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Boyz II Men sending out 'Love'

By Lisa Respers France, CNN
Boyz II Men is back with a new album of cover tunes, their second with "American Idol" judge Randy Jackson as producer.
Boyz II Men is back with a new album of cover tunes, their second with "American Idol" judge Randy Jackson as producer.
STORY HIGHLIGHTS
  • Boyz II Men have a new album of cover tunes, their second
  • "Love" features the R&B group singing love songs from various artists
  • The group will soon celebrate 20 years in the music industry
  • They hope to celebrate their anniversary with a double CD, reunion with former member
RELATED TOPICS
  • Boyz II Men
  • R&B
  • Music
  • Bonnie Raitt

(CNN) -- There's no doubt that Boyz II Men know a little something about love. The superstar R&B group even used the word as the title of their new album.

"Love" is their second project of cover tunes and also marks another go-round working with "American Idol" judge Randy Jackson, who was a producer on the successful "Motown: A Journey Through Hitsville USA."

The group covers a variety of love tunes, including Journey's "Open Arms," the Goo Goo Dolls' "Iris," and "In My Life" by the Beatles.

Boyz II Men clearly still loves performing, as they spend most of the year on the road thrilling fans with their classic hits like "End of the Road" and "I'll Make Love To You."

Members Wanya Morris and Nate Morris (fellow member Shawn Stockman was sick with the H1N1 virus) spoke with CNN about their latest musical endeavor, what music puts them in the mood and whether fans should expect a reunion with former member Michael McCary.

CNN: Why name the album "Love?"

Wanya Morris: The title embodies everything that Boyz II Men represents. Every album we have ever done has always had a representation of love.

We tried to reach and delve inside of this album and to not just go with the sound, but also the lyrical content that embodies that representation of love

CNN: Boyz II Men has been around for almost 20 years. How has the music business changed?

Nate Morris: A lot of people don't understand that music conforms to the day and times that it is in. It is a circular motion, but it never comes back exactly the same.

We believe that the soul, the understanding, of true music has kind of disappeared. There was a time early in the '70s and the '80s when we started getting into the computers and synthesizers that we started getting away from it then, too.

Right now, with the auto-tune and all of these different pro tools, we are kind of getting away from it again.

This album is the type of album that will hopefully try to steer some of those musical people back in the direction of true music.

CNN: There don't really seem to be any R&B groups out right now representing like Boyz II Men has in the past. Why do you think that is?

Wanya: Groups are hard to come by. A lot of times, when a group is put together by an entity or a manager, [the members] never really had aspirations of being in a group.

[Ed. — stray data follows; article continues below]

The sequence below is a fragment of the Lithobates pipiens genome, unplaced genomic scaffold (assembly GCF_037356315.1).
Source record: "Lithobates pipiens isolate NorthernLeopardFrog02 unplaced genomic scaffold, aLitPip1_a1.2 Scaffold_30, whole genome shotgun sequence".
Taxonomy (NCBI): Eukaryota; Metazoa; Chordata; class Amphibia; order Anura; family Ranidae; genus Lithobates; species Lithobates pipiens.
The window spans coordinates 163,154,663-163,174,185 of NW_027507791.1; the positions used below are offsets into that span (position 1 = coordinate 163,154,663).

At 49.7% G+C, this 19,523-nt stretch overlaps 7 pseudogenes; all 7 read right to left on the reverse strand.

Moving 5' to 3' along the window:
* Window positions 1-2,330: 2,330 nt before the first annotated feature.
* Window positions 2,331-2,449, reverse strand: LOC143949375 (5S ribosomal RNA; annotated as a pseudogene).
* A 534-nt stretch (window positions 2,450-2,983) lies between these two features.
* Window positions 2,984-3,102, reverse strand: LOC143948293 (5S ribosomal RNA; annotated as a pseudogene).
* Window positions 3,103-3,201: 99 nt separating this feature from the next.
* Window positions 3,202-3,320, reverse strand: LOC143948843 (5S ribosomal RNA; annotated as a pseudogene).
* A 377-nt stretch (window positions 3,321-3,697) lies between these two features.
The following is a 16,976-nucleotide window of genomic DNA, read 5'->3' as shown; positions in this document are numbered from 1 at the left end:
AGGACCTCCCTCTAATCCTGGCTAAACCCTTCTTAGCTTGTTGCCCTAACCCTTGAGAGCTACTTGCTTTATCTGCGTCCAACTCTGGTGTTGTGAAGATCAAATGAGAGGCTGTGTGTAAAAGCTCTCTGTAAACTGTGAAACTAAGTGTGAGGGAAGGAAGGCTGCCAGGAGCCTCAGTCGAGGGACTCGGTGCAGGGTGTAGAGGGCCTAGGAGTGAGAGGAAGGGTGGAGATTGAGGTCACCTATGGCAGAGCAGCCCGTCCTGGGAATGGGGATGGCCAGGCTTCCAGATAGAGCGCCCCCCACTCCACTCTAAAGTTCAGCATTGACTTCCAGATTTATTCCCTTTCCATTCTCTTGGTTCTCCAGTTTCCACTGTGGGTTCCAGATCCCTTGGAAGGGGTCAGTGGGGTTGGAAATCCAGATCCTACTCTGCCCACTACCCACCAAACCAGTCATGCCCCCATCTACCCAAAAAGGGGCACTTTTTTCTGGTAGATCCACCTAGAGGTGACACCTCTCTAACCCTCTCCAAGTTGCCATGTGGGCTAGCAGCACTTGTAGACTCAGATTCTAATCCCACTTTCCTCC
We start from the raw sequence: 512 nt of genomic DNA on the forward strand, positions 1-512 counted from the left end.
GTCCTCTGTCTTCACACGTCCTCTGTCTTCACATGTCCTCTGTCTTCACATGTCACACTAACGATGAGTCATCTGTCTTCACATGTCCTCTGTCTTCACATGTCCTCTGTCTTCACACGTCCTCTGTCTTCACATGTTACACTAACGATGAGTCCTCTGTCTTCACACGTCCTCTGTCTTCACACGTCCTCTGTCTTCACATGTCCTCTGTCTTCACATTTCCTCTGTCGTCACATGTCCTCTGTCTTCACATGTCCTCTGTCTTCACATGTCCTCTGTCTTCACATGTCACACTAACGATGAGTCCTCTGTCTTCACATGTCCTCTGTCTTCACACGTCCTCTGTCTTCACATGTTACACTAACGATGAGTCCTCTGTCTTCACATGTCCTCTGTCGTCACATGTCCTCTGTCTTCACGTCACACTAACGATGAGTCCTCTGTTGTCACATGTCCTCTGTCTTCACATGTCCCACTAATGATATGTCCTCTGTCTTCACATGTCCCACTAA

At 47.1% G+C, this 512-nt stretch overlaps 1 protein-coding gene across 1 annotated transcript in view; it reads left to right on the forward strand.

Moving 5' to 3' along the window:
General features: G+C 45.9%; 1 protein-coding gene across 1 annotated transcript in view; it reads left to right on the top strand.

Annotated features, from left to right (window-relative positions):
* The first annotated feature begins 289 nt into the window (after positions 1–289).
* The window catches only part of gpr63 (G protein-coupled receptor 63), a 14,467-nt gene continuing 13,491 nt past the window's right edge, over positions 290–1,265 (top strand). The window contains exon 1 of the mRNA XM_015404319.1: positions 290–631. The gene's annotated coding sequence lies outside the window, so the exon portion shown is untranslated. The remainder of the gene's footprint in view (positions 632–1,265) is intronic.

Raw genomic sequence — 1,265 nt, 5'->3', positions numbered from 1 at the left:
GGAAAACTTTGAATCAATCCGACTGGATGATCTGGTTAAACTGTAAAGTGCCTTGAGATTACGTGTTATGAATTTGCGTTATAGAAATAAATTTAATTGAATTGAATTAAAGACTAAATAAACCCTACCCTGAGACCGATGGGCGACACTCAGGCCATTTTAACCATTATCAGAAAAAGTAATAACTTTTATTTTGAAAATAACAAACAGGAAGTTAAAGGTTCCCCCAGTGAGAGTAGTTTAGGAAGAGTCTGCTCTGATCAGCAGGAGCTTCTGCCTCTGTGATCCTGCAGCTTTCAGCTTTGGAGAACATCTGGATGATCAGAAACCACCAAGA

With our group, music put us together. We were not contrived by a manager. We loved the way we sounded together, even before we liked each other.

CNN: How has Boyz II Men changed?

Nate: We have definitely grown in more ways than one. We have children now, some of us wives and relationships. We're very big believers in learning and trying to gain as much wisdom as we can.

We've had some ups and downs in our careers, just like people have in their lives, and it's set in a situation mentally where we understand our position in life.

CNN: What's the biggest lesson you both have learned as entertainers?

Nate: To stay consistent. It's OK to move with the times, but stay consistent with who you are, not just because of who you are, but because of who your fans fell in love with.

We try to be different, but we try not to sway too far from who our fans know us to be because you can't gain those people back if you lose them.

CNN: What's the first single from the new album?

Wanya: The first single we are pushing for is "I Can't Make You Love Me," originally done by Bonnie Raitt. We wanted to stay true to our roots, and it's a very beautiful song. And with our sound, we gave it an R&B twist.

It's always been a favorite of ours, and we hope people will fall in love with it again.

CNN: Is it difficult to cover songs that are so beloved and have been hugely successful?

Nate: Oh yes. There are so many people that have listened to these songs and fallen in love with the song as it was originally performed.

We know that these songs have a fan base. We try to put our interpretation with how we think the song should be without swinging too far away from the solid concrete melody.

Wanya: Integrity is important. Just like someone doing "End of the Road." If they take it so far away from what people know, the fans want to know, "Why did they do that?"

CNN: Your music has set the mood for so many fans. What do you listen to when you want to get in the mood?

Wanya: Marvin Gaye, the Isley Brothers, anything with a nice feel.

Nate: Anything lovely and sexy. I always tell people that everybody's feelings about love are different.

It's funny because you take a language like English that only has one word to describe "love," while a language like Spanish has four or five. That gives you the understanding that love can mean so many different things to different people.

CNN: Any upcoming plans for an album of original material?

Nate: Late, late next year, we are planning on releasing a Boyz II Men 20th anniversary album, which we are hoping to be a double CD. There's a slim chance that our fourth member of the group will be back for that album.

 
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